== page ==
How to Make Your Own Torrent

If you have a large file you want to distribute to several people – say, a documentary you shot, or your band’s discography – creating a torrent is the way to go. If you make your own torrent, it will speed up the download time for each consumer of your content, provided you and others continue to seed it (remind your friends to be good seeders).

What You’ll Need

Several different programs can be used to make your own torrent. For this tutorial, I’m going to use the free command-line utility mktorrent. Mktorrent is available for Linux and Mac OS X, as well as other POSIX-compliant systems. For you Microsoft fans out there, I found a Windows port of mktorrent on Will’s Blog (Note: you’ll need Cygwin to run it) and a graphical frontend at Binary Inspirations.

Besides a copy of mktorrent, you’ll also need:

  • A file to distribute
  • A torrent client, such as the cross-platform qBittorrent
  • Optionally, at least one place to upload your file as a Web seed

The Web Seed

If you don’t expect many people to seed your torrent, it’s a good idea to set up a Web seed. This is a permanent location on the Web where your file is stored, and it will act as a seed just like a seed in the swarm (the community of hosts seeding and leeching a torrent). The Web seed(s) can be hosted on an HTTP or FTP server.

For my Web seed, I just used FTP to upload my file (an operating system ISO I created) to an HTTP directory on my own site:


You need a direct link for a Web seed, so most popular file-sharing sites won’t do. Depending on what kind of file you have, you may be able to find public mirrors to host it on. For instance, the Oregon State University Open Source Lab provides free hosting for open source software projects. You can also host many different file types at The Internet Archive.

Torrent Trackers

Before you create your torrent, you need to have a decent list of torrent trackers. Trackers do the work of searching for peers and seeds when someone opens a torrent in their torrent client. These are some free public trackers you can use:

  • udp://
  • udp://
  • udp://
  • udp://
  • (ipv6 protocol only)

The more trackers you use, the better. It’s good to have fallback trackers in case one or more of them become unavailable. If you want to go the mega-hardcore route, you can even host your own tracker!

Creating the Torrent

Now that you have a list of trackers, you’re ready to run mktorrent. Mktorrent is very easy to use. To see all of its options, type mktorrent -h.


This is a basic, stripped-down example of using mktorrent to make your own torrent with a single tracker from the file my-really-long-novel.pdf:

mktorrent -a -o my-really-long-novel.torrent my-really-long-novel.pdf

I recommend giving mktorrent a bit more information than that. This lengthier example creates a torrent from “SadOS_1.0_i686.iso” and sets multiple trackers with -a, a comment with -c, a name (which will show up in torrent clients) with -n, a higher verbosity level with -v, and a Web seed with -w:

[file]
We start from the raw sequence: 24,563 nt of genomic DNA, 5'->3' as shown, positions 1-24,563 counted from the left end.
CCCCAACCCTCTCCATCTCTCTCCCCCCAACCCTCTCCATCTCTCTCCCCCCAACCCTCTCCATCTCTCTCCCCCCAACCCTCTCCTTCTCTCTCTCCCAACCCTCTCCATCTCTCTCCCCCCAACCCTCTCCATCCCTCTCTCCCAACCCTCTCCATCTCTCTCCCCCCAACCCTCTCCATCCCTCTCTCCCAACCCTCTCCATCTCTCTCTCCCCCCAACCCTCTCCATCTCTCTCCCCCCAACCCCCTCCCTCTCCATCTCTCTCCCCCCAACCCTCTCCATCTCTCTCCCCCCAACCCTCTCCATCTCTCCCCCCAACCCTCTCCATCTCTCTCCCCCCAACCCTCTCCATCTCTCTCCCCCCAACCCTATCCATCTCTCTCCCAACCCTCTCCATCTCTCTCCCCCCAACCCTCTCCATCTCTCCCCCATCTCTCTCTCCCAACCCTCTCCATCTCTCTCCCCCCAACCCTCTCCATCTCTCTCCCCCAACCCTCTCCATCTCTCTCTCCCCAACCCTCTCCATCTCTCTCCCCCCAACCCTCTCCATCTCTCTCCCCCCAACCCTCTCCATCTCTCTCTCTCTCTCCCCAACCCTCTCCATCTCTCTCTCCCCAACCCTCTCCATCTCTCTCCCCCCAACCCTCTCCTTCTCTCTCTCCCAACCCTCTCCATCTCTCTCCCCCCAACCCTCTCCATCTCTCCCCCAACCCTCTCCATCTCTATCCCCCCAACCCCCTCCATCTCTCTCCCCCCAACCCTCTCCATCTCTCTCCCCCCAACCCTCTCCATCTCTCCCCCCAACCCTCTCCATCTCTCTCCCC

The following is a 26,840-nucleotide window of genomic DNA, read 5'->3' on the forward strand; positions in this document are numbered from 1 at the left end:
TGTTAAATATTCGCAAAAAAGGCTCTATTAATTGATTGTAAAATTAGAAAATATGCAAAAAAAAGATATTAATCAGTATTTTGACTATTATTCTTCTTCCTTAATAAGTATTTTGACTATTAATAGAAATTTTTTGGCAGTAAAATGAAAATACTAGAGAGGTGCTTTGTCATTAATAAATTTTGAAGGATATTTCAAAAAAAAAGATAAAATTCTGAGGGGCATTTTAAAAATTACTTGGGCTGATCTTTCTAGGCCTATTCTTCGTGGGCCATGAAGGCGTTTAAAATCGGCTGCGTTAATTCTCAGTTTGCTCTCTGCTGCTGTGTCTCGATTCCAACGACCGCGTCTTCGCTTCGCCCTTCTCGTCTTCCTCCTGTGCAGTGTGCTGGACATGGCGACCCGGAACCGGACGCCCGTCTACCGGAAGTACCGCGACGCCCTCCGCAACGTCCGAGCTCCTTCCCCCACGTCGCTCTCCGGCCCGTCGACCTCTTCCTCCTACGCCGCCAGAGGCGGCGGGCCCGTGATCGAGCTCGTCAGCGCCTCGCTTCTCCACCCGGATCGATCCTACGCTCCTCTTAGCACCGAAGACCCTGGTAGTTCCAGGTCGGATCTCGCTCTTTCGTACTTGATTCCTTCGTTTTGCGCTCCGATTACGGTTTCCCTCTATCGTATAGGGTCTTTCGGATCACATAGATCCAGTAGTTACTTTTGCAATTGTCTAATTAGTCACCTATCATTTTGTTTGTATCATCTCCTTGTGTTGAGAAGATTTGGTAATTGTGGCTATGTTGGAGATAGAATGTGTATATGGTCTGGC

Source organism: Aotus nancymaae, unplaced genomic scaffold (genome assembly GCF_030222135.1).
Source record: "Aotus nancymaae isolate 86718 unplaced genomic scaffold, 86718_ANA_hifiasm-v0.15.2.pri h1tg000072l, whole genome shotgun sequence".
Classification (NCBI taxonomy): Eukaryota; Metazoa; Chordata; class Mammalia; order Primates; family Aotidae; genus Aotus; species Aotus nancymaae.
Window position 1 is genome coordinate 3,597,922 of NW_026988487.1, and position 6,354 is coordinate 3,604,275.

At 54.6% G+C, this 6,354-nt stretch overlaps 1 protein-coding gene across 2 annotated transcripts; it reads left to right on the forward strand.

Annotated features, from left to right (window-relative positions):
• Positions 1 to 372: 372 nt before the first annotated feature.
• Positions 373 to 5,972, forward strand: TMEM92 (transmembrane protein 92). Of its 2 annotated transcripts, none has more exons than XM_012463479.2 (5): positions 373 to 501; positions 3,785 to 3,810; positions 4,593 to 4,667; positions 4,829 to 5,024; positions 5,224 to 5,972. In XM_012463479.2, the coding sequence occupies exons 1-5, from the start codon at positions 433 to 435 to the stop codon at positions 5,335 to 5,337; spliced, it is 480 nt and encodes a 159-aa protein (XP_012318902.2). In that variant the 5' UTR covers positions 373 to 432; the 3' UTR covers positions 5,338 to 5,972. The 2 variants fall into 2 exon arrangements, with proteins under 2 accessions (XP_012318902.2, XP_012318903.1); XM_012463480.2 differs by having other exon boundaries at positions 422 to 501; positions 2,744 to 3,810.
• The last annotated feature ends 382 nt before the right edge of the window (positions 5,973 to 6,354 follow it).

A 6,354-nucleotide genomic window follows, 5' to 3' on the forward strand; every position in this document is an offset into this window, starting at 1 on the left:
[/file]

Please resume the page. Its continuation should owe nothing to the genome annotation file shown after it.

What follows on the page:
mktorrent -a udp:// -a udp:// -a udp:// -a udp:// -a -a -c "This is SadOS 1.0, an Arch-based Linux distribution inspired by the comic at" -n "SadOS 1.0 (i686)" -v -w SadOS_1.0_i686.iso

Mktorrent will repeat your options back to you and show you its progress as it hashes the pieces of your torrent:


Now you’ll have a *.torrent file in the directory in which you ran mktorrent. Open it up in your torrent client and set the data directory to be where your original file is. Congratulations! Your torrent has one seed.

Distributing Your Torrent

You can now e-mail your torrent to your friends, upload it to any file-sharing site, or host it yourself. These options won’t get you much publicity, though. If you want the public to be able to search for and find your torrent, I suggest putting it on a torrent site – you know, one of those sites that you already download torrents from.

Note that not all “torrent sites” let you upload; many of them are just search engines for torrents hosted elsewhere. Here are some popular torrent sites where you can share your torrent:

There are also some niche torrent sites you might wish to use for certain types of content, such as Linux Tracker for Linux torrents.

To upload a torrent, you typically have to register a user account at your target site. Then you’ll just have to find the “Upload” section and get to it! This is what The Pirate Bay’s uploading interface looks like:


Readers, what are your favorite ways to share large files?

Rebecca "Ruji" Chapnik

Ruji Chapnik is a freelance creator of miscellanea, including but not limited to text and images. She studied art at the University of California, Santa Cruz and writing at Portland State University. She went on to study Linux in her bedroom and also in various other people's bedrooms, crouched anti-ergonomically before abandoned Windows computers. Ruji currently lives in Portland, Oregon. You can find her experiments at and her comics at

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